Sausthorpe (also called Saucethorpe) is a village in the valley of the River Lymn in the Lincolnshire Wolds, England. It is situated 3 miles from Spilsby and 137 miles from London. The parish church is dedicated to St Andrew. Fr. T. Pelham Dale SSC, famous for having been prosecuted and imprisoned for Ritualist practices in 1876 and 1880 (and is thus regarded as something of a martyr by Anglo-Catholics), was the parish priest from 1881-1892. He is buried in the churchyard.
Crowland (modern usage) or Croyland (medieval era name and the one still in ecclesiastical use) is a small town in south Lincolnshire, England, positioned between Peterborough and Spalding, with two sites of historical interest.
Sutton Bridge is a village and civil parish in southeastern Lincolnshire, England on the west bank of the River Nene. It is close to the border with Norfolk and Cambridgeshire. The early 19th century village consisted of a few farmhouses and cottages straggled along the track which passed for a main road. Stretching to the east and north was a vast, fast flowing expanse of marshes known as Cross Keys Wash, through which the River Nene (earlier, the Wellstream) wound its way to the sea.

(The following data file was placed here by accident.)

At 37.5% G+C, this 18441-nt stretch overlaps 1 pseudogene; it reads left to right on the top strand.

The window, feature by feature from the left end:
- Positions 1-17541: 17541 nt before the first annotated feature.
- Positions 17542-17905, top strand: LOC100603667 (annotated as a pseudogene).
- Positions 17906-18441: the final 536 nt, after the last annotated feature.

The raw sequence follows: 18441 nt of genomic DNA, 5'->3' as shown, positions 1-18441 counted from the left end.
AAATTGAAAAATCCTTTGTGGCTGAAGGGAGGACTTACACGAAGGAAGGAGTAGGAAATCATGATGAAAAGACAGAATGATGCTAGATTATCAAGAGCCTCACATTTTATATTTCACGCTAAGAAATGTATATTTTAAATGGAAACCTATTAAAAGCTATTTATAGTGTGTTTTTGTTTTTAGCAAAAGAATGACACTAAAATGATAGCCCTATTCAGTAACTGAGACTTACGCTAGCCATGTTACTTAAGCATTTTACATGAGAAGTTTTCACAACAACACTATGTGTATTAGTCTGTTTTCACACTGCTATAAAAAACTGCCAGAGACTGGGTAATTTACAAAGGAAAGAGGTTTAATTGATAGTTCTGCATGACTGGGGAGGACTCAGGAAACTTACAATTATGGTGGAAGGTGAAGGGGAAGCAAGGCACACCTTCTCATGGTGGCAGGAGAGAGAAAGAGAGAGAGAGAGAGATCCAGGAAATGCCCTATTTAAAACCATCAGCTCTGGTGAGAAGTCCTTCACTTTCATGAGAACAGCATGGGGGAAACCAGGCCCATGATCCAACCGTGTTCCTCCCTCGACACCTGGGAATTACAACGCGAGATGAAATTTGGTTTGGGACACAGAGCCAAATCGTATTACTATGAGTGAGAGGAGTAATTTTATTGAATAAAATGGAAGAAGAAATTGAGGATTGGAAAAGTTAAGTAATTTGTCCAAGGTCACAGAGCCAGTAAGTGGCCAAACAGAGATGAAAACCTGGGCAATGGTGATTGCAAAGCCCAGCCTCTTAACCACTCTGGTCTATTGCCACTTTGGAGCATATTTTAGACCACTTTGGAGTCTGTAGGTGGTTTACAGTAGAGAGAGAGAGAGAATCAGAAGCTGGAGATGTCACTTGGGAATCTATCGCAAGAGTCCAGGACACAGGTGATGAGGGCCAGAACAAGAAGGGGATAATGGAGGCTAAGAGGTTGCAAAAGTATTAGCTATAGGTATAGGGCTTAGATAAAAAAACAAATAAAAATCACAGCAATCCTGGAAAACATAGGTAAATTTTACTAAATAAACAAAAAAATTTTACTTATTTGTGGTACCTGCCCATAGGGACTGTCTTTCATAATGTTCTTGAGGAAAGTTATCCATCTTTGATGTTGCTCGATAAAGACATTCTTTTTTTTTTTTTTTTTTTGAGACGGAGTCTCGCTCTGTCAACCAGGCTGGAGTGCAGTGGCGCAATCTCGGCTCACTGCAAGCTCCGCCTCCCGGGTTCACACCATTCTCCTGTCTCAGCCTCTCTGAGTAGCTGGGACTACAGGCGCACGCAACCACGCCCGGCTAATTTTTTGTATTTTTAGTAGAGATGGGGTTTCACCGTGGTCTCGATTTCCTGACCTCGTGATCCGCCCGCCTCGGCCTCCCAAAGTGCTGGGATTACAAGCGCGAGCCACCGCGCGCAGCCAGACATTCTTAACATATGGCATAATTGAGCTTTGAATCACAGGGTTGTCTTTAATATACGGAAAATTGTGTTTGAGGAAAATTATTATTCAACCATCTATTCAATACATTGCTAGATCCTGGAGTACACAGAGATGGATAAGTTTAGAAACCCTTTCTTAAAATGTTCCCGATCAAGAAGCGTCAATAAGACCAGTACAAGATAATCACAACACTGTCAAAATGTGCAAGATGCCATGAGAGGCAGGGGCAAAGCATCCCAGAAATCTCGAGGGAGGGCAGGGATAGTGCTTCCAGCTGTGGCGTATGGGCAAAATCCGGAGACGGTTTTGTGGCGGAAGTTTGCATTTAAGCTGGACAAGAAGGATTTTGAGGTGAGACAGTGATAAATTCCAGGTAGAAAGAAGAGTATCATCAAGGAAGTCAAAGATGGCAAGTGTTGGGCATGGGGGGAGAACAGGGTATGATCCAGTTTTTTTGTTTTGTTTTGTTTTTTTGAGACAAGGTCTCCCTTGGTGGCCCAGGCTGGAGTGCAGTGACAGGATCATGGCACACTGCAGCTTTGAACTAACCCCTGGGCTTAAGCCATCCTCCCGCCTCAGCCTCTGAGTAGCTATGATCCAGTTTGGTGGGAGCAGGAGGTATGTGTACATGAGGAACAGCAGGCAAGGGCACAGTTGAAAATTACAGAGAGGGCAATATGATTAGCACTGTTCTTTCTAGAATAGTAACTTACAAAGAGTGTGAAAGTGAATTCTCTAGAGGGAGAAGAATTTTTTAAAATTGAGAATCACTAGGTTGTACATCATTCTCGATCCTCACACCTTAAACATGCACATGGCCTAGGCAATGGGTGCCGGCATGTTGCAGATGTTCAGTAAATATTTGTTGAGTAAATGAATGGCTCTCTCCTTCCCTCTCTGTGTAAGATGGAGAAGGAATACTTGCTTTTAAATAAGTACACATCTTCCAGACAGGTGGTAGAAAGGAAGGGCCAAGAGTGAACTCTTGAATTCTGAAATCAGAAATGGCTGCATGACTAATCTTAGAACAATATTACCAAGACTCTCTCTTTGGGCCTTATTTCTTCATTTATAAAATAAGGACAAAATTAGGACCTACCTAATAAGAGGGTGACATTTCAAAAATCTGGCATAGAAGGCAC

Sleaford is a town within the North Kesteven district of Lincolnshire, England. It is thirteen miles (21 km) northeast of Grantham, seventeen miles (27 km) west of Boston, and nineteen miles (30 km) south of Lincoln, and had a total resident population of around 14,500 in 6,167 households at the time of the 2001 census. The name Sleaford is from the Old English esla+forde, meaning "ford over a muddy stream" (the muddy stream now being known as the River Slea).
Bolingbroke, now called Old Bolingbroke, is a village near Spilsby in Lincolnshire, England. (Another village 10 km south west is called New Bolingbroke. ) William de Roumare, Earl of Lincoln (born circa 1096) built Old Bolingbroke Castle in the 12th century, a motte and bailey castle, with a wet ditch. In the early 13th century, a new castle was constructed at the present site by Ranulph de Blondeville, 4th Earl of Chester.